Skip to content
26 June, 2009 / Erik

Transformers Week: Day Four

Michael Bay is a racist. Pure and simple. It is, with sadness, that he uses the vehicle of the Transformers films to propagate stereotypes and images long abandoned by even the most hateful of hate groups. Yes, I’m referring to the Shuck ‘n’ Jive bots.

53_71646_5cdc4999761a773No, Bay is not making people confront provocative imagery because Transformers intended audience is children or infantile adults.

“Transformers: Revenge of the Fallen” is that legendary abyss we are warned not to stare into. Instead of looking back, it shows you all of the worst human impulses suddenly portrayed with heroic virtue and slow motion shots. Plot: robots smash things while fleshy people are shown to be weak-willed, obnoxious, and despicable. Apparently, Decipticon Leader Megatron is merely the pawn of a Transformer known only as “The Fallen.” His wish is to annihilate planet Earth and convert its sun to a source of power. Considering the way the film plays out, I see his point.

53_71646_95d46c105f50f0cVisually, this is the dullest of Bay’s output. At one time, you could at least say the director of “Bad Boys” and “The Rock” made pretty pictures. Once, he was capable of immaculate cinematography. Now, all of that has been completely lost in the wave of explosions, interchangeable effects, and a stable of stock compositions and sets. There is no more innovation in the work. It is simply the work of someone making due because effort makes no more money than resting on one’s laurels.

But by far, the film’s biggest sin is the portrayal of, well … damn near everyone. In particular, though, the Shuck ‘n’ Jive bots are just a shocking testament to how small-minded, obtuse, and hate-filled the director actually is.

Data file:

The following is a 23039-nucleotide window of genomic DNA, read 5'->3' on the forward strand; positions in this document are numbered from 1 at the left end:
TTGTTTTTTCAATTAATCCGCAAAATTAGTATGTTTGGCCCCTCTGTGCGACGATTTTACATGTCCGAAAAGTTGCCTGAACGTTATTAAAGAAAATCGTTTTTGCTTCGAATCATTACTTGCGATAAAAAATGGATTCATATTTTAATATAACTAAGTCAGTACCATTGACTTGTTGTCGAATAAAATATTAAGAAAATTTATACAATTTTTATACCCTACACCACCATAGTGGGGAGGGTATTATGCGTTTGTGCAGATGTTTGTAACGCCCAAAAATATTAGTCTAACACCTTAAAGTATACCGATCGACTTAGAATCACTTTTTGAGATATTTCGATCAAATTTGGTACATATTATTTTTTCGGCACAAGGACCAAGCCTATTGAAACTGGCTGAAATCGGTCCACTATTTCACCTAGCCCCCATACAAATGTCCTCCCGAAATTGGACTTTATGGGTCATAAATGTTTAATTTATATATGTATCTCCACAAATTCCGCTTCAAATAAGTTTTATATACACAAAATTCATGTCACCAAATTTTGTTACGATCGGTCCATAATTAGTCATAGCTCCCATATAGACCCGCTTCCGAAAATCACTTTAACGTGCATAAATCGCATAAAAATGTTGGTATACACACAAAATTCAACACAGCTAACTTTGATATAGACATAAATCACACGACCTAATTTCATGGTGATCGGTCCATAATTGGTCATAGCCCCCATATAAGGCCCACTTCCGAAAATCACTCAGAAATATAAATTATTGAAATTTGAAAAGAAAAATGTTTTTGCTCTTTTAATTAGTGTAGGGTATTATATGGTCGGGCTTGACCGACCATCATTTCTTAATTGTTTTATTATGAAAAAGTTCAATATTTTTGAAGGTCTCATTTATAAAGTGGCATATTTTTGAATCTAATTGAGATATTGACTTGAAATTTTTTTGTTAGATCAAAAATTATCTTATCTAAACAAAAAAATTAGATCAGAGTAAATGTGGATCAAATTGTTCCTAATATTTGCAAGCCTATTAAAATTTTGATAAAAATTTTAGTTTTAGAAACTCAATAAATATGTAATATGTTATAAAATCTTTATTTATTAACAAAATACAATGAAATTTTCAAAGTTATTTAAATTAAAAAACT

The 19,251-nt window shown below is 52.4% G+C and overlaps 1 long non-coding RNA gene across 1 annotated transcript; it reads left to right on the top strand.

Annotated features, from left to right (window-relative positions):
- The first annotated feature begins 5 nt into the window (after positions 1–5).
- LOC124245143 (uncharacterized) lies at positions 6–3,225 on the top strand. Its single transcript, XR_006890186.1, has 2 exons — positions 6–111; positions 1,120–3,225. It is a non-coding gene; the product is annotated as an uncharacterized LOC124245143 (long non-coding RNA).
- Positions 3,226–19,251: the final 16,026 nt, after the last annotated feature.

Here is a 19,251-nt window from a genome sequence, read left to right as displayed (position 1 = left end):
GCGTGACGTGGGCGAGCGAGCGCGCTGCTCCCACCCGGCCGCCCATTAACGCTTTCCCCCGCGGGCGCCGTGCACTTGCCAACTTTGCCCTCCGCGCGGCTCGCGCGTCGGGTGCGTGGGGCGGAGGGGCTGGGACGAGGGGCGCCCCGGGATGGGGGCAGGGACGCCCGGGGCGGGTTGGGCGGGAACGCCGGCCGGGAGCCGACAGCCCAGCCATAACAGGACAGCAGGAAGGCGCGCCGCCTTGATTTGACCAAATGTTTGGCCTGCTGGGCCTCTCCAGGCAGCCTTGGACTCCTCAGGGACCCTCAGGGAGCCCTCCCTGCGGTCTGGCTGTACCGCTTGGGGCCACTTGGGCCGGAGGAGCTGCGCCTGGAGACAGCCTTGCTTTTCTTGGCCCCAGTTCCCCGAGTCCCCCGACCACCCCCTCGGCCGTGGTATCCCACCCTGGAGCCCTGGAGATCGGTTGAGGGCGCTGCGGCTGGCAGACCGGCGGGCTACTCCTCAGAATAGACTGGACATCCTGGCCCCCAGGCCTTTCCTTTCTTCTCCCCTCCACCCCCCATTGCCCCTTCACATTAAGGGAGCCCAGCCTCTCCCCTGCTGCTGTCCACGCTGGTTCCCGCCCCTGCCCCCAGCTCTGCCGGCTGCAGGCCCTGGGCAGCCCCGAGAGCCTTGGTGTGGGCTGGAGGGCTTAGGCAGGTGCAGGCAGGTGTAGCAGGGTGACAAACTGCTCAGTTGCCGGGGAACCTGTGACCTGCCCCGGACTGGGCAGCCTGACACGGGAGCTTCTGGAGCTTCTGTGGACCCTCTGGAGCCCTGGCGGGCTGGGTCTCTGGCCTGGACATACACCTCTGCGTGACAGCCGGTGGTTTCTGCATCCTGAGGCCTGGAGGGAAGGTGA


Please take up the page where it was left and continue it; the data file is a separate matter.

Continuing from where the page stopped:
The film itself can almost be read as a three hour epic on the horror of being human. Besides his clear hatred of black people, Bay also fears women, his mother, old age, and his own testicles. Between the “hot chick” who Transforms into a cross between a Decipticon and the “Species” alien, the hot mom shtick, and the main character’s unwillingness to say “I love you,” one can only assume Bay is just now, at 44, entering puberty. Indeed, the main character, Sam, attempts to put away his Transformer toys and go to college. However, the college presented in the film makes one wonder if Bay actually ever attended classes anywhere on Earth. Of course, the film ends with the man-child Sam accepting his fate playing with toys.

If Spielberg was Peter Pan, who is Michael Bay? He has no appreciation for the sense of awe and wonder Spielberg holds onto, saccharine though it might be. Instead, Bay is amalgam of every selfish, crass, hateful notion we consider “childish.” His white hot fear of the Other, any other, might even reflect the mindset of a person deeply troubled. All of this would be forgivable if not for the amount of actual children seeing adults — and even robots — still behaving as children.